NASA Wants To Turn Asteroids Into Spaceships

Project RAMA could be an important step in space colonization

Photo Illustration: Diana Quach
Jun 10, 2016 at 6:00 AM ET

Astroid mining could pave the way to space colonization, but sending astronaut miners—human or robotic—to giant space rocks probably isn’t the most efficient way to leach the heavens.

So what if we could bring the astroids to us?

California-based company Made In Space is hoping to answer that question with Project RAMA (Reconstituting Asteroids into Mechanical Automata), a NASA-funded investigation into the feasibility of turning astroids into autonomous mechanical spaceships. The space agency’s Innovative Advanced Concepts program granted Made In Space $100,000 for a nine-month study on the concept. If the company decides to apply for a Phase 2 grant, Made In Space could earn an extra $500,000 toward the project.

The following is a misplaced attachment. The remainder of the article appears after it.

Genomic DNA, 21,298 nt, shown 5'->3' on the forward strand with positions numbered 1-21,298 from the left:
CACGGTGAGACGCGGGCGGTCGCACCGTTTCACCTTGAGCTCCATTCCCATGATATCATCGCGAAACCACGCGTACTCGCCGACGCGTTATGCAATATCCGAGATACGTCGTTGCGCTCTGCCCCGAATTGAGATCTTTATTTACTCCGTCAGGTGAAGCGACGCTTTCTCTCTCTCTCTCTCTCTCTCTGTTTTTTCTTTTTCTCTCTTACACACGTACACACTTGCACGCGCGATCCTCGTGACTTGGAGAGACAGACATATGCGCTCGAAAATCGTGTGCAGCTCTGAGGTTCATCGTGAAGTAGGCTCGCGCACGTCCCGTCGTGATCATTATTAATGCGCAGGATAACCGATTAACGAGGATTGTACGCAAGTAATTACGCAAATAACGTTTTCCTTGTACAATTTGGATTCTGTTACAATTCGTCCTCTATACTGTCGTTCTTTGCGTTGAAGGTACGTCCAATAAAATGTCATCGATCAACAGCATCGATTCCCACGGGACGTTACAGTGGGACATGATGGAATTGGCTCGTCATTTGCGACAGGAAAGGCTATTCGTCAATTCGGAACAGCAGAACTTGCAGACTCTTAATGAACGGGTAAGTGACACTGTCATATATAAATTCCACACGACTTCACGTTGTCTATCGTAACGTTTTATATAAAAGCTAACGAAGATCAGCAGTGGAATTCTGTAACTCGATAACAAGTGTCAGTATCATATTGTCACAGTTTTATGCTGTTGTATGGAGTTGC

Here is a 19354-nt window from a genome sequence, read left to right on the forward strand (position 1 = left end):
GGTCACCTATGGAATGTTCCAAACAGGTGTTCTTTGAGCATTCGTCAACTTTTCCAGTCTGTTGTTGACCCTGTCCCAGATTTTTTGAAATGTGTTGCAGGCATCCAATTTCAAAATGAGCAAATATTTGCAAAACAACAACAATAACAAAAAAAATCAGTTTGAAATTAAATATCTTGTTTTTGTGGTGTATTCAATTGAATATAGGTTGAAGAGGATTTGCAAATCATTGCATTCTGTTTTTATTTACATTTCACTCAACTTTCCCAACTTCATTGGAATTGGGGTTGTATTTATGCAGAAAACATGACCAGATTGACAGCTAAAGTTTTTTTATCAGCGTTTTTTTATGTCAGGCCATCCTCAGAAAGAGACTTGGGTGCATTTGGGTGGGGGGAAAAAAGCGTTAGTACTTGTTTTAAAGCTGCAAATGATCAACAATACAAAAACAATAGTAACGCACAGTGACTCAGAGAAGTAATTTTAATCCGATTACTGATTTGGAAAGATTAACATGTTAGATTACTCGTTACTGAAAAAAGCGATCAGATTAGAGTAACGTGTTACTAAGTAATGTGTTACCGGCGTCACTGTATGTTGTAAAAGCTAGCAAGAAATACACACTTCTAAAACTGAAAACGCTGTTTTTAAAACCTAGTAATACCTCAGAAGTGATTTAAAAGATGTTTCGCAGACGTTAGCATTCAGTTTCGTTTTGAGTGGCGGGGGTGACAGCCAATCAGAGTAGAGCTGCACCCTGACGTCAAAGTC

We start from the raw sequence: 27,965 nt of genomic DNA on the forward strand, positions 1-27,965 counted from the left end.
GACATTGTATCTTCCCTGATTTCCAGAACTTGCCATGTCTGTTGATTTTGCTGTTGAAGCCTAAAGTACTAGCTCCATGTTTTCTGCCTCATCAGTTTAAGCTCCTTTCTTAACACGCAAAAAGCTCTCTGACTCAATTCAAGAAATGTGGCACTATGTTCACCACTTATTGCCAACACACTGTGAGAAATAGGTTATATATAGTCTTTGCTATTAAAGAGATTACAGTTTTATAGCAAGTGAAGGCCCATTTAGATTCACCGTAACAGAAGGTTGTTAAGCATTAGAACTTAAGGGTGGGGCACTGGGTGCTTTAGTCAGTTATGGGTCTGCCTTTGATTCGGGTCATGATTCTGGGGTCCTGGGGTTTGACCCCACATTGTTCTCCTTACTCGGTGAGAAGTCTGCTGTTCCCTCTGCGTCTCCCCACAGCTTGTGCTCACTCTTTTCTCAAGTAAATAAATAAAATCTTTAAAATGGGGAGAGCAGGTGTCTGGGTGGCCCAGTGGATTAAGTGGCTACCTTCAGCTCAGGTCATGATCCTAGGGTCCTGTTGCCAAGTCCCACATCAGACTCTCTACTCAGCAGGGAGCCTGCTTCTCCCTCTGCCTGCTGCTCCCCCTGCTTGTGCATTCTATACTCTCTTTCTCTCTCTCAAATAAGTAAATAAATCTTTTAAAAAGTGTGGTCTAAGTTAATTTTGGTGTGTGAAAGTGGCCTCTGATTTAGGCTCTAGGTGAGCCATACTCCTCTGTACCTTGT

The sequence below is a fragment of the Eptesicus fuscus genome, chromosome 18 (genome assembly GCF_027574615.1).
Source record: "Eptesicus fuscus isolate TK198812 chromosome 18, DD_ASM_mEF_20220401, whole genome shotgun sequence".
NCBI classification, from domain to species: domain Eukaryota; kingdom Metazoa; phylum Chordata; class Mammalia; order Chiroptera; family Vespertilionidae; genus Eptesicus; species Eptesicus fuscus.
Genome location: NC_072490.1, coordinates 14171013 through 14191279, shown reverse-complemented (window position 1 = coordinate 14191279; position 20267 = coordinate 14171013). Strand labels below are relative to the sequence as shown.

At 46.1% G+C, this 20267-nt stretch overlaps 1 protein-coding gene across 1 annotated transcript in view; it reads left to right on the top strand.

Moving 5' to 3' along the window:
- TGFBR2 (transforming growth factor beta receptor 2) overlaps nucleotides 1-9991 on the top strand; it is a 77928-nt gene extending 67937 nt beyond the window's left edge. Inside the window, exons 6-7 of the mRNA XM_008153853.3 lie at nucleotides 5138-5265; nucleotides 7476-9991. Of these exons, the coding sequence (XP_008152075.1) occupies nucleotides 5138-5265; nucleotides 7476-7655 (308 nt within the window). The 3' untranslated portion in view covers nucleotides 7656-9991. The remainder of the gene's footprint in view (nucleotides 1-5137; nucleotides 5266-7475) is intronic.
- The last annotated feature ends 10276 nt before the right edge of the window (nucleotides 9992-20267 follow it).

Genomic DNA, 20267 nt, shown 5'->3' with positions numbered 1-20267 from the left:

In a Medium post, Made In Space chief technology officer Jason Dunn explained how this outlandish idea could be made possible. RAMA relies on a “seed craft” that would fly to an astroid, harvest the rock’s raw materials, and turn them into rudimentary propulsion and navigation mechanisms through 3D printing. Once the space rock has been transformed into an AI-powered ship, it would chart a new orbital path toward a mining station on a planet or moon.

Made In Space is already a leader in outer-space 3D printing. The company created the two zero-gravity 3D printers aboard the International Space Station—the first of their kind. Of course, that’s a far cry from building a space-traveling additive manufacturing robot, but Dunn says they’re just laying the groundwork.

“The anticipation is that the RAMA architecture is a long time line, and when it becomes capable is about the same time that people really need the resources,” Dunn told, speculating that the technology is still 20 years away and the first seed craft could launch by the late 2030s.

By then, nations and corporations could be in the midst of the astroid mining wars, as we begin to drain the rest of the universe of its precious resources.